Put it in a Letter

Posted by on Jul 28, 2019 in 401k, 403b, atuos, bank statements, Boomers. Millenials, Budgeting, cars, college planning, Consumer Tools, Credit & Debt, credit card statements, Deflation, Elder Care, estate planning, family finances, financial advice, financial planning, Fixed Income Investing, Inflation, insurance, Investing, IRA, IRS, Life Stages, Medicaid Planning, Medicaid Recovery, Medicare Planning, Persoanl Financial tips, Retire Happy, Retire Happy Now, Retirement, retirement, retirement calculator, retirement planning, sales, Saving Money, social security, tax returns, taxes, TSA, Uncategorized | 0 comments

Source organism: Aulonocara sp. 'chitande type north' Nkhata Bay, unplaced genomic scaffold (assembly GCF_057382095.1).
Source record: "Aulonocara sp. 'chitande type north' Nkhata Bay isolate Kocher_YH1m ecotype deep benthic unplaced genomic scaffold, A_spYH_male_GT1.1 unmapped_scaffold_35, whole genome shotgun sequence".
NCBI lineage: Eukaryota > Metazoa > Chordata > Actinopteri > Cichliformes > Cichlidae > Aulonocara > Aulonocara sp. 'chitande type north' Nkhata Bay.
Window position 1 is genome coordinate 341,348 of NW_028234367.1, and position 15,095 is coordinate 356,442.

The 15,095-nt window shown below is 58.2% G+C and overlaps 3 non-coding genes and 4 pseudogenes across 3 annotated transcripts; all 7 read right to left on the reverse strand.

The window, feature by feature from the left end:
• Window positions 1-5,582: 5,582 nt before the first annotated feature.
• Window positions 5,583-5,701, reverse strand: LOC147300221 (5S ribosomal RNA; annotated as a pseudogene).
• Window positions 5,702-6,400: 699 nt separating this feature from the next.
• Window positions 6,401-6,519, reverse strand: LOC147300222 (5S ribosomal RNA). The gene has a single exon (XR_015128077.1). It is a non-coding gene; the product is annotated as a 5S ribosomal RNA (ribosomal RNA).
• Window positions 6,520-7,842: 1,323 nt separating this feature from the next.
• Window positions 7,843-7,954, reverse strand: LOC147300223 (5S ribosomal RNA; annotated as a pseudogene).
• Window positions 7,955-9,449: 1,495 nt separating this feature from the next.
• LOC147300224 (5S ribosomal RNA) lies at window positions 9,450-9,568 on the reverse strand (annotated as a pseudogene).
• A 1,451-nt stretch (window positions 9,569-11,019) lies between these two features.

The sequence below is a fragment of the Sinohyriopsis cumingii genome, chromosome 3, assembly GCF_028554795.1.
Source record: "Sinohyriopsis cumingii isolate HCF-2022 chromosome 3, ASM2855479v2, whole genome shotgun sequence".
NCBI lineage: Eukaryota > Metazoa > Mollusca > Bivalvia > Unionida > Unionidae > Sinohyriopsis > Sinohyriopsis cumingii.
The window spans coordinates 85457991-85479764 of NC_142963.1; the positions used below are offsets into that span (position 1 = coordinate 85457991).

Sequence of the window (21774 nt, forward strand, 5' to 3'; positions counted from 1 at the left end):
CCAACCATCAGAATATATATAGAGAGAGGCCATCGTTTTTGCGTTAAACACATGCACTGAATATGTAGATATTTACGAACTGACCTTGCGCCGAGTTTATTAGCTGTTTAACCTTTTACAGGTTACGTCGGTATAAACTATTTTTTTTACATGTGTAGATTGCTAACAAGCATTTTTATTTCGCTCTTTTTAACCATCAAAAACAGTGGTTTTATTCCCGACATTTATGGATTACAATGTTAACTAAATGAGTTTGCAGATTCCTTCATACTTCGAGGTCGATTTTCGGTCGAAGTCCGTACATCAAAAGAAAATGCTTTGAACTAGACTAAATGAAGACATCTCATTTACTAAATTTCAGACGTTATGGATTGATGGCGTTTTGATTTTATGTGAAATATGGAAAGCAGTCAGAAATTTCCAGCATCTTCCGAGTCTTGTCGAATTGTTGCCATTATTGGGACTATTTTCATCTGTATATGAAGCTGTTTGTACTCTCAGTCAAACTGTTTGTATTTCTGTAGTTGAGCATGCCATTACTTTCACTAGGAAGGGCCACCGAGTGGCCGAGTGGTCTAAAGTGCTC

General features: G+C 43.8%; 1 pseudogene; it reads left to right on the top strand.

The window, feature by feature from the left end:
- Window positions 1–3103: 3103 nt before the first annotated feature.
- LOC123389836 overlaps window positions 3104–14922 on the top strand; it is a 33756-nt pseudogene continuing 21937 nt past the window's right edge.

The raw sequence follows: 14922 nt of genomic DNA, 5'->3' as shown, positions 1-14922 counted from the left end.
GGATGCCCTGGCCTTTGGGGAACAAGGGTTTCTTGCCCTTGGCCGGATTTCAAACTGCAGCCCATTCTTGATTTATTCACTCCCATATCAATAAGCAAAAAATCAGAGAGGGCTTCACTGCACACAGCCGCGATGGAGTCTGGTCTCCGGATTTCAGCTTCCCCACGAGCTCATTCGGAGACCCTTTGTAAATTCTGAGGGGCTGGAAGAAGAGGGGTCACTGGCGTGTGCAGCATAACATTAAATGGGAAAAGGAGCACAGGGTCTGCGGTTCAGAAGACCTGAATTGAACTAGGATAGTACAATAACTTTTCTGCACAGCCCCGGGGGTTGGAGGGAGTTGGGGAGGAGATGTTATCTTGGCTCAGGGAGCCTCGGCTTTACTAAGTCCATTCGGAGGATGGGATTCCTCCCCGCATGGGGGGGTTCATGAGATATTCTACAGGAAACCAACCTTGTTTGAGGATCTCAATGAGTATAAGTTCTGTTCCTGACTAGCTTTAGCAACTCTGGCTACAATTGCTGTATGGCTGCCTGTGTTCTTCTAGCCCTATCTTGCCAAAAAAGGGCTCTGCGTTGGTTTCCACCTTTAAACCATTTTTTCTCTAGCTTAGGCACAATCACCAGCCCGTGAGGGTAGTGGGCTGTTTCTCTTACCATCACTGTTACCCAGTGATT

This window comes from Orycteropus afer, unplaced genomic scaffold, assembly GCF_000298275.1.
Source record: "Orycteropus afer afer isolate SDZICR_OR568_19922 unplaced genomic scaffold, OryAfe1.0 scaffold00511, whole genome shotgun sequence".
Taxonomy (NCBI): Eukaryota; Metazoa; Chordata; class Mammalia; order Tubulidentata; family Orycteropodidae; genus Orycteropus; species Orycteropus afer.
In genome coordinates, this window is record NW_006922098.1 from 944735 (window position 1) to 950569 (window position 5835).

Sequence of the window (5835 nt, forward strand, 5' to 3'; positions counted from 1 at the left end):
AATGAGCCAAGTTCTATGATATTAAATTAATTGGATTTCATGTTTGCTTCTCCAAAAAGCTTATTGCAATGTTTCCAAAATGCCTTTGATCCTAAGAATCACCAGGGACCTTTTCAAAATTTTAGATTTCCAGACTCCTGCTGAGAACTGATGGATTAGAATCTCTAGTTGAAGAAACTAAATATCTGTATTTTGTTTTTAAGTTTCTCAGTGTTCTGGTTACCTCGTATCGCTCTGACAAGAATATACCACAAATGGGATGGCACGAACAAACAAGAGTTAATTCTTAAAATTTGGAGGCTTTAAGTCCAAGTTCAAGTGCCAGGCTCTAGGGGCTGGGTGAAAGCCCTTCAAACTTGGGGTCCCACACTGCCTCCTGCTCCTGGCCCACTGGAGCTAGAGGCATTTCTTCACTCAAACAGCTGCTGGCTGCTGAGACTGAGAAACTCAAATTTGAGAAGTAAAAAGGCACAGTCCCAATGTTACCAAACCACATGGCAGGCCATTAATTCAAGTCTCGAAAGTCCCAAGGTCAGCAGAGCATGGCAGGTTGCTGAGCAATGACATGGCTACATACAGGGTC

Express your wishes.   Provided by Frederick Saide, Ph.D.   Actor Lee Marvin once said, “As soon as people see my face on a movie screen, they [know] two things: first, I’m not going to get the girl, and second, I’ll get a cheap funeral before the picture is over.”1 Most people don’t spend too much time thinking about their own funeral, and yet, many of us have a vision about our memorial service or the handling of our remains. A letter of instruction can help you accomplish that goal. A letter of instruction is not a legal document; it’s a letter written by you that provides additional, more personal information regarding your estate. It can be addressed to whomever you choose, but typically, letters of instruction are directed to the executor, family members, or beneficiaries.  Make a Cheat Sheet. Think of a letter of instruction as a “cheat sheet” to your estate. Here are a few ideas and concepts that may be included: *The location of important legal documents, such as your will, insurance policies, titles to automobiles, deeds to property, etc. *A list of financial assets, including savings and checking accounts, stocks, bonds, and retirement accounts. Be sure to include account numbers, PINs, and passwords where applicable. *A list of pensions or profit-sharing plans, including the location of their explanatory booklets. *The location of your latest tax return and Social Security statements. *The location of any safe deposit boxes and their keys. *Information on your social media accounts and how they can be accessed.  Identify Funeral Wishes. A letter of instruction is also a good place to leave burial or cremation wishes. You should consider giving the location of your cemetery plot deed, if you have one. You may even wish to specify which hymns or speakers you would like included in your memorial service. Although a letter of instruction is not legally binding, your heirs will probably be glad to know how you would like to be remembered. It also may be helpful to leave a list of contact information for people who should be notified in the event of your death. There is no “best way” to write a letter of instruction. It can be written in your style and reflect your personality, or it can be written to simply convey information. You should decide what type of letter best fits your estate strategy. Fred Saide may be reached at 908-791-3831 or Frederick2@gmx.us www.wealthensure.com and www.moneymattersusa.net This material was prepared by a third party, and does not necessarily represent the views of the presenting party, nor their affiliates. This information has been derived from sources believed to be accurate. Please note – investing involves risk,...